I am honored to have been requested to do a short review of two of the chapters of the book ‘A Date With Destiny’ by the Honorable Demba Ali Jawo. Mr Jawo is a writer of great substance and I am sure that this is not news to any of you here tonight. I have for long benefited from the didactic writings of Mr Jawo.
When he was with the Daily Observer and used to write those wonderful essays on his column Focus and later at The Independent Newspaper. He has a style which can captivate anyone and suck you into his literary world. I have great respect and admiration for the Honorable Jawo.
Coming to the two chapters I am supposed to talk about, you will all agree with me that great lessons can be learnt from them if you bear with me till the end. The first, Chapter One, with the title ‘An Accident of History’ teaches us that whatever happens can be viewed either positively or negatively. The author tells us that his going to school was somewhat of an accident.
He narrates how the Catholic Bishop of Banjul with his delegation discussed the possibility of starting a school in his home village of Choya. This came to be only after the villagers agreed to send their children to the school.
His father, one of the most respected elders of the village, pledged to send his son to the school. Unfortunately, Yero, the son who was to go, fell sick and later passed away so he was sent in his stead. Tragic as that was, it offered Demba the opportunity he might never have had otherwise.
One lesson that we can all learn from this incident is Demba’s father’s insistence and zeal to fulfil his obligation once he had given his word. In those days, our elders’ words were their bonds, a far cry from what obtains now! Oh whence has honour gone?
The author also speaks fondly of his brother, Ilo Sonko to whom he credits his stay in school as on many occasions, his father had contemplated withdrawing him but Ilo always insisted that he be allowed to continue.
The author also shows his appreciation and gratefulness to both his father and his brother for the opportunities which enabled him travel widely as a journalist and even become a cabinet minister in his country.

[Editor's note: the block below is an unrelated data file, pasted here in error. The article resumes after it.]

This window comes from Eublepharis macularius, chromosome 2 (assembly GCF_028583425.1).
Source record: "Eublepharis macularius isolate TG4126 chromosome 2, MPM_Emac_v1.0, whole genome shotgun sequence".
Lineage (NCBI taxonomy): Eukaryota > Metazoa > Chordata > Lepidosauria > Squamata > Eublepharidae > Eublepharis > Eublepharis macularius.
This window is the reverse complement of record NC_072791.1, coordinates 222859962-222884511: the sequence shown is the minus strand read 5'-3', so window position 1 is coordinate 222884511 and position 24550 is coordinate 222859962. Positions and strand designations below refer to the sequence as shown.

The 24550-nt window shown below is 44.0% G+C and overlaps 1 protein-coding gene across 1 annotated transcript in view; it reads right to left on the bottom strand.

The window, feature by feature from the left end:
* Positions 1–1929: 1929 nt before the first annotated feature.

The author goes on to narrate something which should serve as a lesson to all of us. He narrates that due to a particular ailment, he had to resort to covering his head using a cap as a child. The young ones would mock and laugh at him and some of the teachers also, being unaware of the problem, would try to compel him to remove his cap.
Our school system should learn from this as many children who suffer from one ailment or another face a lot of challenges in our schools. Having been a teacher for more than a decade now, I know exactly how that happens and the pain it causes our young people.
Throughout this chapter, the author mentions with love and admiration the people who were instrumental in his education: his father, his brother Ilo Sonko, Jacob Baldeh, his teacher and Mr Pateh Baldeh who hosted him in Banjul.
He admits that all these people made huge sacrifices for him to be where he is today. Thus, he tacitly tells us that whoever or wherever you are, you should try to render help and services to the younger ones. For, you never know what they might become tomorrow.
The author intentionally departs from his narration to tell us a little about the woes of Banjul. We can see from his tone that he was indeed in love with the Banjul of the 60s. But the one that obtains now seems to be an eyesore. I wish to quote verbatim what he has to say about what should be done. He writes:
“What should the government do to reverse the trend in Banjul, one may ask. The answer may not be that simple, but certainly something needs to be done as quickly as possible to reverse this untenable trend. May be the government does not have the resources to do much, but there are several other possible ways to tackle it, which of course include attracting foreign investors to rehabilitate the city and recuperate their money through government-guaranteed payments by instalments or through other arrangements.”
The author then tells us about his confusion when it came to religion. He could not decide whether to go with the Christians or the Muslims. As religion is a very important part of who we are, it is necessary that we help our children identify a path though we may not impose on them what they want to be.